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Jane Litte is the founder of Dear Author, a lawyer, and a lover of pencil skirts. She spends her downtime reading romances and writing about them. Her TBR pile is much larger than the one shown in the picture and not as pretty. You can reach Jane by email at jane @ dearauthor dot com

7 Comments

  1. Jinni
    Jan 28, 2012 @ 10:59:00

    I met Yardley years ago at some RWA convention and was surprised to find out she was Asian. It was a time when a lot of Harlequin authors of color were writing almost exclusively about white characters. (Yeah I had a lot of assumptions about authors/characters back then).

    Glad to hear she’s writing about someone non-white (albeit I’ve always hated the HQN half-assed diversity of half or quarter non-white characters).

    The series, however, sounds a little too silly for me. I can’t figure out if I’m growing too old for series romance or has it just gotten more formulaic over time. It’s too bad, I have one or two books of hers from the 2000s on my keeper shelf.

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  2. Sally
    Jan 29, 2012 @ 04:46:36

    I was interested in this series when it was first released because it takes place in my hometown, unfortunately none of storylines appeal to me so I skipped on it. I tend to skip Blazes though because I don’t seem to enjoy most of their books. Good to hear the third book has an Asian character, unfortunately it was the one you least liked.

    I’m with Jinni–making characters half-something sounds kind of like whitewashing or toning down their race to make it more marketable. Not hating on bi- or multi-racials; just asking for more diversity, all kinds of people, please!! (Like a contemporary-set romance with an Asian American hero and heroine. I think I can relate to those characters more. Does a romance novel like that even exist?)

    I was talking with my sister earlier today about the lack of Asian protagonists in romance novels. I confess–as an Asian American I tend to shy away from reading romances with Asians in them (seriously, that’s not right!!) because I grew up watching mainstream media and, therefore, I am more comfortable reading books and watching shows about Caucasians than PoC. I sincerely hope there will be more diversity in books and TV/movies so that the new generation won’t have the same aversion I have. Well…no, aversion is not the right word. Actually I wish there were more Asian protagonists in romance novels so I can pick and choose which one I want to read, kind of like how I can pick which romance novels I want to read depending on the plots, tropes, author’s voice, etc., except with the added diversity.

    Sorry for the kinda-rant.

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  3. L.S.
    Jan 30, 2012 @ 10:17:00

    I hate to say this but I’m going to say it… I’ve always envied that Asian American female romance authors can “get away” with writing romances with strictly white leads and therefore get mainstream readership acceptability. As an African American romance author, I haven’t been allowed to do the same. (I had one agent ask me after asking for a few chapters based on my query, “why are you writing about white people? I thought you said you were a black romance author.” BTW, I didn’t bill myself as a “African American romance writer” in my pitch letter. I guess they could tell I was black from the previous imprints and publishing houses that I had short stories printed under.) Don’t get me wrong. Most of the stories I write have black leads, but it is frustrating that even if you envision characters a certain way you ALWAYS have to make them black because you have to fit in this commercial box of “black author”. I’d appreciate a lot more fluidity. I’m happy to see the emerging interracial romance trend though. Maybe that’s away to open a few more doors for minority authors.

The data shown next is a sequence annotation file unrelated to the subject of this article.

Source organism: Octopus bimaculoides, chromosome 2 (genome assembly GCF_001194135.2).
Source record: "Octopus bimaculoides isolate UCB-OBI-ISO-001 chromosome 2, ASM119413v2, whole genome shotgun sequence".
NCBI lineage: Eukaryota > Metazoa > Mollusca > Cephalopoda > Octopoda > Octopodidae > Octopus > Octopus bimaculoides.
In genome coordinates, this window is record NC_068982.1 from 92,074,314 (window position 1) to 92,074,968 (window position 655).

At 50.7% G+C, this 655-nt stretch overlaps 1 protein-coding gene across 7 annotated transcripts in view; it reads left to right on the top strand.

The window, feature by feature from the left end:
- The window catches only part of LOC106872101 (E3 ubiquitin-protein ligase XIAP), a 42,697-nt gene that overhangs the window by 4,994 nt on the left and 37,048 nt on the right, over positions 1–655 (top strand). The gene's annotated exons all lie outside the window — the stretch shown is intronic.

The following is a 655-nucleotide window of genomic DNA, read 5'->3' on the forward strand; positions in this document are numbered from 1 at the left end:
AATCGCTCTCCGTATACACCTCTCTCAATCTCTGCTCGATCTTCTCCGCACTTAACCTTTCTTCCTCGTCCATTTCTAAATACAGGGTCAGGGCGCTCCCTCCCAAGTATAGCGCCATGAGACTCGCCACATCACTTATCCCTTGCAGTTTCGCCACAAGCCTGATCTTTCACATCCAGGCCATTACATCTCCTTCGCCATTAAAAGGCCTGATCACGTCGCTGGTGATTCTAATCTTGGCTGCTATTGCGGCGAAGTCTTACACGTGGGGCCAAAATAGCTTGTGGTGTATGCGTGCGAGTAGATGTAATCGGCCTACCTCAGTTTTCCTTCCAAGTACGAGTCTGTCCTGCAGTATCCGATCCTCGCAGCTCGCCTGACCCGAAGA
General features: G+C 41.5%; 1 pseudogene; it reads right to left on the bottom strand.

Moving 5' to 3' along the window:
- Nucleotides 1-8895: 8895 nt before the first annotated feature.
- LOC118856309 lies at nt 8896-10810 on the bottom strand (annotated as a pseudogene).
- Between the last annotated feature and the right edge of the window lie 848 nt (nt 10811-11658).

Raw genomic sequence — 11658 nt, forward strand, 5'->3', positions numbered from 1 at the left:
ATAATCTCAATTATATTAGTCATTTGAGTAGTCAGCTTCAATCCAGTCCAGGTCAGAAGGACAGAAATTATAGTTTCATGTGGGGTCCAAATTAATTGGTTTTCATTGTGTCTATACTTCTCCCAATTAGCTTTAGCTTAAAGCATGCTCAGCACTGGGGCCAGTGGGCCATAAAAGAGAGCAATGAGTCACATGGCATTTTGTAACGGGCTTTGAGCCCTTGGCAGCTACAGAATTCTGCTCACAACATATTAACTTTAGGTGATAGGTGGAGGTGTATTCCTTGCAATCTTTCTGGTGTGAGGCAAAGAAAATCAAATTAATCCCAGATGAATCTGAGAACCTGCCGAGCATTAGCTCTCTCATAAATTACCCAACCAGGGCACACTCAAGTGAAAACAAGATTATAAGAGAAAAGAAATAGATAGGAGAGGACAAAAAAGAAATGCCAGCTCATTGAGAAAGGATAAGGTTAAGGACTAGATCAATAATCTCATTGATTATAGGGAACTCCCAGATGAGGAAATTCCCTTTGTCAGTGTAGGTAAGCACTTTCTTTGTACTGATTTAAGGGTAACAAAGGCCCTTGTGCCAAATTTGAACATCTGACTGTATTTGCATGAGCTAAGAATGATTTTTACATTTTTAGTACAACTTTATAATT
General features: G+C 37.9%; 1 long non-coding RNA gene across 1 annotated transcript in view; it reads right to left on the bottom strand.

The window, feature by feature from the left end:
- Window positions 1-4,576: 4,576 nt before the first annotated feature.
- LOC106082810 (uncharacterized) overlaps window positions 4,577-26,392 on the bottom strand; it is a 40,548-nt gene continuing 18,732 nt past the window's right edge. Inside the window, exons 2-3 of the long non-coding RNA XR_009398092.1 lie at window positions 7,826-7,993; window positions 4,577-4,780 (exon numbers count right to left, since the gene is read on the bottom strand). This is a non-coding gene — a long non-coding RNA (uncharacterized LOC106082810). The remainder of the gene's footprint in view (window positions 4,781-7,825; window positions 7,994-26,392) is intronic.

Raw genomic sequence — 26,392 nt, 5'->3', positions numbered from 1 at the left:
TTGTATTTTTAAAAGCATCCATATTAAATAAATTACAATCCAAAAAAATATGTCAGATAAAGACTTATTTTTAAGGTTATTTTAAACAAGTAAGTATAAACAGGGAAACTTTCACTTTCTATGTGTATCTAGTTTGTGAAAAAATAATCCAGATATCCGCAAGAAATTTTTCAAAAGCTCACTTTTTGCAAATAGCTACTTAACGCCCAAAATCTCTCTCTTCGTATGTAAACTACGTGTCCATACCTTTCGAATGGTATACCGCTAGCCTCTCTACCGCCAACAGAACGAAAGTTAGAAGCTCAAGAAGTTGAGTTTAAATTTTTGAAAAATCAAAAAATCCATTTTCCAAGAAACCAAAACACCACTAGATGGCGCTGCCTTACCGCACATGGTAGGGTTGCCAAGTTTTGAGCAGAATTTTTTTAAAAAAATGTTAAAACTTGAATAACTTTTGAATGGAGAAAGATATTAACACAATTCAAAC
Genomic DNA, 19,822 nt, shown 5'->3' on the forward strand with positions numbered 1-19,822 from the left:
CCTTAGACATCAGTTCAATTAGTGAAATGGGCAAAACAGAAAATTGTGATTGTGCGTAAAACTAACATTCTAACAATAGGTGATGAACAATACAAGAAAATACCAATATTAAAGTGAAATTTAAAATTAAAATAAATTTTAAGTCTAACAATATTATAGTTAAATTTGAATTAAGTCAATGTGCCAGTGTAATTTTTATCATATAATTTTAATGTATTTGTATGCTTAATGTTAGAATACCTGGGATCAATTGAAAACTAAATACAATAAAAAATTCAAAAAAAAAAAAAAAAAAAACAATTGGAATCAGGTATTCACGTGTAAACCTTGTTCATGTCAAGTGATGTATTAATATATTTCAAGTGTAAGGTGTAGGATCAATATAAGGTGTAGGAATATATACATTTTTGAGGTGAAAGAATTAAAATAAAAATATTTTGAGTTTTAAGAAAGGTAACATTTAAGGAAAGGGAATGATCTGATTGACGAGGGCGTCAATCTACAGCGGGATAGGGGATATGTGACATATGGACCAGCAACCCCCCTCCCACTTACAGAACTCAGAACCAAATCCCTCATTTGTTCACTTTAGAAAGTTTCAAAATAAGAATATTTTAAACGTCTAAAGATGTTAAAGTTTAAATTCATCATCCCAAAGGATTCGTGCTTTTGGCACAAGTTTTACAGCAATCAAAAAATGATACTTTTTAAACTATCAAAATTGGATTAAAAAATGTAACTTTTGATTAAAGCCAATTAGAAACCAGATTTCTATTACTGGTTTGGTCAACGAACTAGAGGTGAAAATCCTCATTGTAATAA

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  4. Laura
    Jan 30, 2012 @ 12:20:40

    @L.S.:

    It sucks that you’ve been pigeonholed like that. I’ve been thinking a lot about niche markets and diversity since the hoopla over (dare I mention it?) _Player’s Ultimatum_ here and at SBTB recently. There was a lot of discussion on how AA readers put up with poor quality books because as a niche market, they just don’t get the attention they deserve.

    So: AA fiction gets less editorial attention. AA authors have to write AA books. White people won’t read about PoC (unless they’re sheiks, of course!)

    These are the decisions that publishing houses are making? No wonder authors are turning to self publishing.

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  5. Laura
    Jan 30, 2012 @ 12:22:00

    @Laura:

    Of course, _Player’s Ultimatum_ was self published and apparently completely unedited, so let’s self publish responsively, people!

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  6. Laura
    Jan 30, 2012 @ 12:24:46

    @Laura:

    Laura @ Laura? Now I’m thinking about racism in publishing AND having an existential crisis. The horror! The horror!

    ReplyReply

  7. Evangeline Holland
    Jan 30, 2012 @ 15:28:53

    These sound appealing to me even though I may end up having the same reaction as you, Jane.

    @L.S.: Ditto on all counts. ;-)

    ReplyReply